the end of the off-set tubing 2| there is screw-' fitted a guide 22 formed with the outlet opening 23 in the lower end thereof. The guide 22 may be formed so as to curve at any desired angle through any degree of curvature, and may be so formed as to be interchangeable with similar guides of varying degrees of curvature, so as to present the end opening 23 thereof to the wall of the Well hole at any selected angle. In order that the entire weight of the tubing reducer 2|], ofi-set tubing 2|, and guide 22 may not be suspended entirely from the casing head |2, it may be desirable to provide the guide 22 with a support 24, which may be welded to the guide, or otherwise fastened thereto. In the present instance, the guide support 24 consists of a section of pipe or tubing of a diameter smaller than the casing I0 to permit the guide being lowered into the well hole therethrough. The support 24 will be welded, or otherwise secured to the guide 22, and it is proposed to turn the upper end of the support inwardly as at 25 so that the top thereof securely fits about the guide and presents an upper surface which will not snag or foul on the walls of the well hole when being lowered or raised into and out of the well. Any other con- Venient manner of support may be employed for supporting the guide 22, and. the tubing assembly 7, connected thereto, in the well hole, and it is proposed that such supporting means as the support or pipe 24 may be formed so as to be interchangeable with like or similar supporting mean of varying length so that the guide can be supported in the well hole at any desired distance from the bottom thereof.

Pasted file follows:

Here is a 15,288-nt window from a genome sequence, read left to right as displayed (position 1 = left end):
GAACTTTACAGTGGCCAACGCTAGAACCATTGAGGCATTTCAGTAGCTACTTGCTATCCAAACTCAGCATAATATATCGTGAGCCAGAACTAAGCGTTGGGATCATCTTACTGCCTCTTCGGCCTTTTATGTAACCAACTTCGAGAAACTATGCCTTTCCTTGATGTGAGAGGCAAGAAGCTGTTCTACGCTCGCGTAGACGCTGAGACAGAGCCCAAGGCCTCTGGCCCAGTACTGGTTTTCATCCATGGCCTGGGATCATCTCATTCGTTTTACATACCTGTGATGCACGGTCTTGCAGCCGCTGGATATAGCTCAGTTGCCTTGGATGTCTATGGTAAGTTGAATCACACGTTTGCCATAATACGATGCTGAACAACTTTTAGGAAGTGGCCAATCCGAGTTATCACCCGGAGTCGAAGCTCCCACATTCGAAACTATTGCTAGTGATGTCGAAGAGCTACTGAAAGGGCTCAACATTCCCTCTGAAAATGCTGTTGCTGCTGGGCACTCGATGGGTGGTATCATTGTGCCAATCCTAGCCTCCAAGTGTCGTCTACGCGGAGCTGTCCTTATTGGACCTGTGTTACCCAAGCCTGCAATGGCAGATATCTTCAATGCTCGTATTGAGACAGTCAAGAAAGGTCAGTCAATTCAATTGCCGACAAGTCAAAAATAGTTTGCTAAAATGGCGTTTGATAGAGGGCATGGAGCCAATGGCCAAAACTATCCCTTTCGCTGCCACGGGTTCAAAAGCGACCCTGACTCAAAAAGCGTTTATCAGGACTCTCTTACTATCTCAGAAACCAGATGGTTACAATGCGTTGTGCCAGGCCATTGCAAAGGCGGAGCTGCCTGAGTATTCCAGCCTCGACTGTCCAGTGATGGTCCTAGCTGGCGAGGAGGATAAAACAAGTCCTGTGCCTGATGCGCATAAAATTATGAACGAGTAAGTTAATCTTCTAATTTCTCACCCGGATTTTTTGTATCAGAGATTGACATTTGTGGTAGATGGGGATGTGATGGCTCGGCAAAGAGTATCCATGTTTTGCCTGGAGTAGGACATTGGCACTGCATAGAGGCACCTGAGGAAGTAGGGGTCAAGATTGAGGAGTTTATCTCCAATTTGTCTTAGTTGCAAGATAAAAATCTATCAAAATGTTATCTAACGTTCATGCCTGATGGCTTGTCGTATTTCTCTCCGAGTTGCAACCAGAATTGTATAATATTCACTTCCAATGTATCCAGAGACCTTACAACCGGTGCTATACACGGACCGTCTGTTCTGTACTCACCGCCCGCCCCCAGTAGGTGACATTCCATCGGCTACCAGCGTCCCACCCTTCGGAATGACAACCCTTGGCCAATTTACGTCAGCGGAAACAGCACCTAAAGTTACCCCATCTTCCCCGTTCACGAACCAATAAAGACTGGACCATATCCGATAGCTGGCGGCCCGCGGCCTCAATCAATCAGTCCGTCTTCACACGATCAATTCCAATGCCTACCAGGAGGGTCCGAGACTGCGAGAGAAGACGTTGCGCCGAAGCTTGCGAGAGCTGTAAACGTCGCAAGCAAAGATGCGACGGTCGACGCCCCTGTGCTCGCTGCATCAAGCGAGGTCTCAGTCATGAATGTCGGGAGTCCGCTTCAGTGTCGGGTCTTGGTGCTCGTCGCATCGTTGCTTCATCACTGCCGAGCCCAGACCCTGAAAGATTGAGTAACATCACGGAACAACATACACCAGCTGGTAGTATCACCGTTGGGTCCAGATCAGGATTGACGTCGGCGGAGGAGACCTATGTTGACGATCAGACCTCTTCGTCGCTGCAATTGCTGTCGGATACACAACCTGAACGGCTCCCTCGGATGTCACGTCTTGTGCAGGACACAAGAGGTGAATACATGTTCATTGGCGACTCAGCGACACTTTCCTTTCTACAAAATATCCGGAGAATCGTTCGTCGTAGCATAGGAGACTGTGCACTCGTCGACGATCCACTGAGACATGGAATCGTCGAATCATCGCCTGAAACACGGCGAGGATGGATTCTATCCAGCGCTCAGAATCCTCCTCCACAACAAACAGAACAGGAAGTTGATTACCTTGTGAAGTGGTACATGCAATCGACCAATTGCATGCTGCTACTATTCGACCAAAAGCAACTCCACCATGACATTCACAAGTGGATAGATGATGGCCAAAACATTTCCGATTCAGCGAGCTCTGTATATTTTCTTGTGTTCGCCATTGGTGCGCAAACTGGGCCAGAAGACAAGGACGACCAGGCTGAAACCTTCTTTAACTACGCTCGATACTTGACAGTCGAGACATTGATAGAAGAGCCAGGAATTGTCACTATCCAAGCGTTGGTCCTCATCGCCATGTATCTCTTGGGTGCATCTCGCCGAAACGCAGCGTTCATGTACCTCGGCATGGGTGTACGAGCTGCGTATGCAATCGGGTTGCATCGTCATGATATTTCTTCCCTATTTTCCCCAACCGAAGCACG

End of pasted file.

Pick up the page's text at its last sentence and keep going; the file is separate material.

The tubing reducer 2D, and tubing 2|, and guide 22 may be made of metal or other suitable material, but the tube 2| is preferably made of flexible material, which may be metal, so that it can be formed substantially as illustrated or" equivalently thereto. The guide 22 may be preformed with any desired degree or manner of curvature, and assembled on the surface to the reducer 20 and tubing 2|, and then lowered into the well, or the several parts may more readily be assembled as they are lowered into the well.

The interior of guide 22 is preferably just slightly larger than the flexible conduit 29, hereinafter to be described, so that the conduit will conveniently slide therethrough yet be prevented from kinking and so occasioning undue friction between the interior of the guide and the flexible conduit. Further, by the employment of a guide with the proper size passage therethrough so that the conduit cannot bend upon itself or kink, the conduit will be confined by the guide and when forced therefrom will pass out into the well hole and will be directed to the wall thereof at the same angle as that of the lower end of the guide.

A string of pipe 26, connected by the joints 21 and which is preferably rigid and of a reduced diameter, extends from the surface, where it is suspended in a manner later to be described, down into the well hole through the tubing Pipe 26 has connected thereto, as by any convenient joint such as the one 28, the length of flexible conduit 29 which may be formed of metal, metal alloys, rubber, fabric or any suitable combination thereof so long as the result is a conduit with a relatively high degree of flexibility. Conduit 29 may consist of a single section thereof, or of a plurality of such sections, connected by the joint 30. However, conduit 29 extends from the lower end of the pipe 26 down into the well hole wherein it passes through the interior of reducer 29, tubing 2|, guide 22, and ultimately terminates, as shown in Fig. 1 at the opening 23 in the end of guide 22, in a nozzle 3|.